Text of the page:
Commentary by Dan Berthiaume
For fans of dystopian science fiction films like “The Terminator” series and “2001: A Space Odyssey,” machines gaining the capability to perform functions once thought to be the sole province of humans is probably not a comforting thought. And as someone who has wasted a few evenings watching and rewatching Arnold Schwarzenegger play the ultimate cyborg killing and wisecracking machine, I was initially less than comfortable hearing MIT Principal Research Scientist Andrew McAfee explain how machines are indeed beating people in all sorts of “human” endeavors during a presentation at the recent Enterprise 2.0 Conference in Boston.
But McAfee actually had some pretty optimistic things to say about a future where machines perform many tasks formerly done by humans. And many of them related specifically to applying predictive analytics to procurement and supply chain functions. Let me explain.
‘Supply Chain Automation’ Takes on New Meaning
On a broad level, McAfee said the explosion of Big Data combined with the constantly improving analytical capabilities of computers is leading to an era where machines can outperform humans at everything from playing chess to analyzing tissue samples for cancer to driving a car. In fact, he said an analysis of 136 studies comparing human and machine performance in a wide range of tasks showed humans winning a grand total of eight times.
Of most interest to those in the procurement and supply chain outsourcing world, McAfee cited a couple of specific examples showing that computers can do a far better job than people of analyzing procurement/supply chain events and creating accurate forecasts based on that analysis. In one interesting case, a computer program that predicted the quality of Bordeaux wine for a given year based on how climate and other natural factors would affect grape harvests proved far more accurate than the estimates of the world’s leading wine experts. McAfee also said that analytical supply chain software can predict vendor compliance and performance with much greater precision than the forecasts of the most seasoned supply chain experts.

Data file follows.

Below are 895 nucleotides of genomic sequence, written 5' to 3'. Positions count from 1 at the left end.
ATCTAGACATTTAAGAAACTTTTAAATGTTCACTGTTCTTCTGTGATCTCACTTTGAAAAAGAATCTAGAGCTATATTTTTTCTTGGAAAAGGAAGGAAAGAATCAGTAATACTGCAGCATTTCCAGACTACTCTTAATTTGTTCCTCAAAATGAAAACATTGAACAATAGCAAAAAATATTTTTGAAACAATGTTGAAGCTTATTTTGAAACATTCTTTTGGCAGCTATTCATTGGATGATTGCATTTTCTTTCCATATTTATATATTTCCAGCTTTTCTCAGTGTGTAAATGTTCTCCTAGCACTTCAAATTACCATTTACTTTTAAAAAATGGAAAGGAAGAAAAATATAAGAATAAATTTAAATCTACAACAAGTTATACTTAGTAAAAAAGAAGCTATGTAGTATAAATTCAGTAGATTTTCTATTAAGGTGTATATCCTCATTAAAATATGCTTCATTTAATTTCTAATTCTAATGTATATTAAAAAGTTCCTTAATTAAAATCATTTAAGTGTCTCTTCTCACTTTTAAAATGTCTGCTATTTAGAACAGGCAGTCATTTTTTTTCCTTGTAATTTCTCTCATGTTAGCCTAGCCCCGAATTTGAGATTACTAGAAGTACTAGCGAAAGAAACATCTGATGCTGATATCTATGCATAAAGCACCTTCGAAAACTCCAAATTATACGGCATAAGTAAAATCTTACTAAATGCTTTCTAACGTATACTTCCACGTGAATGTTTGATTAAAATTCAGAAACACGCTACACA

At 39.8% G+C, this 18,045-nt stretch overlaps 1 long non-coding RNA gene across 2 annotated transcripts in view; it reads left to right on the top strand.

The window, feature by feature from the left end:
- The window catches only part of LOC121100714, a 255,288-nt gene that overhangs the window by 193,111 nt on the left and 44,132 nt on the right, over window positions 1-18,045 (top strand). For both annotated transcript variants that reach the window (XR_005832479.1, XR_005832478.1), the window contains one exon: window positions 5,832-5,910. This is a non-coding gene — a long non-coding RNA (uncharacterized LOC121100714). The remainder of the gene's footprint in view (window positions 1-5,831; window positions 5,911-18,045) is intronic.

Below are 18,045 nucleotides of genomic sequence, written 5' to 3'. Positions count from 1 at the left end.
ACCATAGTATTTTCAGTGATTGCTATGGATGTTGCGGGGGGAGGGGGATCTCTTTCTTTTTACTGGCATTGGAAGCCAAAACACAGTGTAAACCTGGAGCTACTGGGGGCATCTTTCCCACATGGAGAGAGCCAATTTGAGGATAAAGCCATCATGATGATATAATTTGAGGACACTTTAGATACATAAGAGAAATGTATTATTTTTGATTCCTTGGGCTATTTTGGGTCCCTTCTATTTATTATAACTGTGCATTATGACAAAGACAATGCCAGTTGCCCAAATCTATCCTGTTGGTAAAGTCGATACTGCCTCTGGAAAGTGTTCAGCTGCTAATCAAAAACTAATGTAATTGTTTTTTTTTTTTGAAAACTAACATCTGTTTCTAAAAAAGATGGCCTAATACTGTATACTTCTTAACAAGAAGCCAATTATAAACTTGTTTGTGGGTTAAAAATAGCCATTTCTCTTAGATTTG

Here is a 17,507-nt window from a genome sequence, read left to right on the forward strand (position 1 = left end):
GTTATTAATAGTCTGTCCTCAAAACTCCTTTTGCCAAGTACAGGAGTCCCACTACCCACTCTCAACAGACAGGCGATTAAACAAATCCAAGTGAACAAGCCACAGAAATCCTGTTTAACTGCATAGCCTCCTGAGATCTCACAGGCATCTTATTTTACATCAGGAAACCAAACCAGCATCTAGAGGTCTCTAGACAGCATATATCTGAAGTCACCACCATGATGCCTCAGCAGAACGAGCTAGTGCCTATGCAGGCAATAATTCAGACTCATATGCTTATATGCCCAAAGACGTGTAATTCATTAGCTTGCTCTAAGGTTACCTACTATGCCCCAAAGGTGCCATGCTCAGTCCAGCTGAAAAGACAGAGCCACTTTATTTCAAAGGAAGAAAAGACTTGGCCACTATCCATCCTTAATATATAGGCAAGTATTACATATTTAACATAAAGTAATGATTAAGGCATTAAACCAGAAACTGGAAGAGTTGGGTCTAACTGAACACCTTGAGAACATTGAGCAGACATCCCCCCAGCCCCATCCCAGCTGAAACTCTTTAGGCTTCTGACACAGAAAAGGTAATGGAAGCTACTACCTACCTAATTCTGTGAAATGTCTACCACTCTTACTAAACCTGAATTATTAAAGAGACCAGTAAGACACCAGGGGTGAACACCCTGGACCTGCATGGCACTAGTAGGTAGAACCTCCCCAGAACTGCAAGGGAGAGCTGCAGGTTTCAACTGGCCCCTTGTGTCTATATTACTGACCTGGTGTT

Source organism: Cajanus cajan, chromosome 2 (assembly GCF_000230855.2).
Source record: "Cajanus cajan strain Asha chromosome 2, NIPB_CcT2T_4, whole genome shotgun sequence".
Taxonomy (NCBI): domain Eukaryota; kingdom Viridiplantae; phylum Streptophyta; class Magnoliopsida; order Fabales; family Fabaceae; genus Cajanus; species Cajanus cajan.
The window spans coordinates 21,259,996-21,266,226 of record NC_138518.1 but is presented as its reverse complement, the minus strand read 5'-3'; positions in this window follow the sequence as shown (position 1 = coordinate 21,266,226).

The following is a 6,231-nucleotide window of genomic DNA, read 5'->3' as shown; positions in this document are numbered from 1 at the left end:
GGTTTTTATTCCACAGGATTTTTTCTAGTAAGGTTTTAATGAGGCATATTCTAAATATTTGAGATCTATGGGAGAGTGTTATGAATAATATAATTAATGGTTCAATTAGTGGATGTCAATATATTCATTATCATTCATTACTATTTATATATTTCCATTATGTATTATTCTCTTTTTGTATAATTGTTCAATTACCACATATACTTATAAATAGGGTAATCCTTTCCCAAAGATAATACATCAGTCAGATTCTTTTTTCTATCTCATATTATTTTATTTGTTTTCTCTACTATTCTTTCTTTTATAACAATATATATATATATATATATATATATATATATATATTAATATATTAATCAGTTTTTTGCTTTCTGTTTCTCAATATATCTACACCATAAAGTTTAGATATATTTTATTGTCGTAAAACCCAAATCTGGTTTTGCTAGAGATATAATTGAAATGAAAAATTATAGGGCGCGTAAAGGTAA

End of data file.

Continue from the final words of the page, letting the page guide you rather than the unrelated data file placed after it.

What It Means for Procurement BPO
Procurement BPO specialists may be reading this and preparing to shift their business models to pure ITO strategies. But this does not have to be the case at all. McAfee concluded his lecture by citing the results of a “freestyle” chess competition where a team of two amateur players assisted by a chess-playing computer beat all other participants, including world-class experts and other computers. It turns out that when humans do what McAfee termed “race with the machine,” or use the incredible analytical power of computers to support and bolster their human expertise and intuition, rather than ignore or combat machines (or “rage against” them, as fans of 1990s alternative rock may wish to do), they achieve results that cannot be matched by any single human or automated opponent.
Or to put it much more simply, “If you can’t lick’em, join ‘em.” For procurement and supply chain BPO providers, this means that immediate research of and investment in leading-edge analytical systems is a must. Your customers deserve and demand the very best possible predictive analysis that will help them optimize their operations and avoid poor decisions. The real dystopian future will occur for BPO providers who ignore the potential that advanced analytics hold and instead do things the way they’ve always been done. “Lift and shift” is nice, but is hardly the wave of the future.